Superconducting Magnets

  • V. D. Arp
  • R. H. Kropschot
Part of the Advances in Cryogenic Engineering book series (ACRE, volume 6)

Abstract

The use of a superconductor as the current-carrying element of an electromagnet is one of the most obvious applications of this unique property of certain metals at liquid helium temperatures, The resistivity of superconductors has been measured at less than 8 • 10-25 ohm-meters [1], and a detailed quantum-mechanical theory [2]: predicts that it is identically equal to zero. Since all. the Joule heating in a. conventional electromagnet is wasted, the use of a supercon-ducting magnet would result, in a power saving ranging from about 5 kw for a typical laboratory magnet to perhaps 10 Mw for the largest existing magnet. In addition, the relaxed requirement on the power output of the current source makes that source easier to build, maintain, and control. In some cases, a pulse of power may be used to start a persistent current and the only additional power required is for refrigeration to maintain the low temperature. It is very possible that a high-field superconducting electromagnet would be more compact than the conventional magnet it replaces.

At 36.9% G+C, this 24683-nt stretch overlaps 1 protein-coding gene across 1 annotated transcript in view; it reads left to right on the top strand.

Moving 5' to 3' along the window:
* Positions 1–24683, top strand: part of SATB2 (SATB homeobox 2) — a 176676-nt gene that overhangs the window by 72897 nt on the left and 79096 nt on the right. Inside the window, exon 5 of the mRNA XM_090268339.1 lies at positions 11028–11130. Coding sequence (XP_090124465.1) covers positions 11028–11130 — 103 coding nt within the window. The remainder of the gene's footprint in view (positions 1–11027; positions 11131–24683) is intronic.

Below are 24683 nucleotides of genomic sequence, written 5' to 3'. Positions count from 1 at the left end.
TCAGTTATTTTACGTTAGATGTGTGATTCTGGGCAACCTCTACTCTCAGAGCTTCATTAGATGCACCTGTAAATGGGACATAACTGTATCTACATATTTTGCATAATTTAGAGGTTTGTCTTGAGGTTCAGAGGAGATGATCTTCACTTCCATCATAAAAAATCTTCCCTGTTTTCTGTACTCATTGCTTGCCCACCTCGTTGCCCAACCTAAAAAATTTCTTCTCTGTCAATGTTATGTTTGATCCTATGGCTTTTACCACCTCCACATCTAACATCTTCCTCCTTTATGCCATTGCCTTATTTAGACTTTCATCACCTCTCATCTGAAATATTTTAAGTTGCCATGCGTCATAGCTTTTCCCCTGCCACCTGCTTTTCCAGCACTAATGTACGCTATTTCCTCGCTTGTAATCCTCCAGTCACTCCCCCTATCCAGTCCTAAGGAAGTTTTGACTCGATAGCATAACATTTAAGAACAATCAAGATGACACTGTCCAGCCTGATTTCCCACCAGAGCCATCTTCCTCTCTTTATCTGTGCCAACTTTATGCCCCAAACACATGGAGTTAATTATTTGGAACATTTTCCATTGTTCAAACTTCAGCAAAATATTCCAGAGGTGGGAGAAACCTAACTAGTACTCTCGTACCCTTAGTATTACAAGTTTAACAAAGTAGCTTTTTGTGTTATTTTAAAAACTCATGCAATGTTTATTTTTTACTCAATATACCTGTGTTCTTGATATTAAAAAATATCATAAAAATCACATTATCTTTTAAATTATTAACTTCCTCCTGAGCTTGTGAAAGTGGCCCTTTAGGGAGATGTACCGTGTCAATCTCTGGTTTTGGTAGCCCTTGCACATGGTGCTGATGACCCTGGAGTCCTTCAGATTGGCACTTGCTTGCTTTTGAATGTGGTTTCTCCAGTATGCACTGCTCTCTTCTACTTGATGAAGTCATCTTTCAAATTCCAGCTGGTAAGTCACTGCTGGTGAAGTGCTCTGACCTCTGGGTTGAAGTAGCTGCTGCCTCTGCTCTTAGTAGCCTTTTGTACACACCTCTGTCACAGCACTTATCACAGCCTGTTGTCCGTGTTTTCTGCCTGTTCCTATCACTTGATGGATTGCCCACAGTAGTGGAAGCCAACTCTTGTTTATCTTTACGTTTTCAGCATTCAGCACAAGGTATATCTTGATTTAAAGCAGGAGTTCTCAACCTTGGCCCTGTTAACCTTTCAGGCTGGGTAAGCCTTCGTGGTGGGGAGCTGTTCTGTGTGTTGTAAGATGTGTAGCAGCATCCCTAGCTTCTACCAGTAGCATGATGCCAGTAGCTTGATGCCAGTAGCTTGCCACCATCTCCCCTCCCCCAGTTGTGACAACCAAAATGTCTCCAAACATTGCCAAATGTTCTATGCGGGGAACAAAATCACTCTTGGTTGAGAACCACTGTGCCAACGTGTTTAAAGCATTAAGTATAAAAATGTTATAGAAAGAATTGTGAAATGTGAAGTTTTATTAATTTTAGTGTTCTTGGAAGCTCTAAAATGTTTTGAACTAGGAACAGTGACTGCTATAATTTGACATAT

Keywords

Joule Heating Critical Field Superconducting Magnet Persistent Current Thin Film Magnet 
These keywords were added by machine and not by the authors. This process is experimental and the keywords may be updated as the learning algorithm improves.

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Copyright information

© Springer Science+Business Media New York 1961

Authors and Affiliations

  • V. D. Arp
    • 1
  • R. H. Kropschot
    • 1
  1. 1.CEL National Bureau of StandardsBoulderUSA

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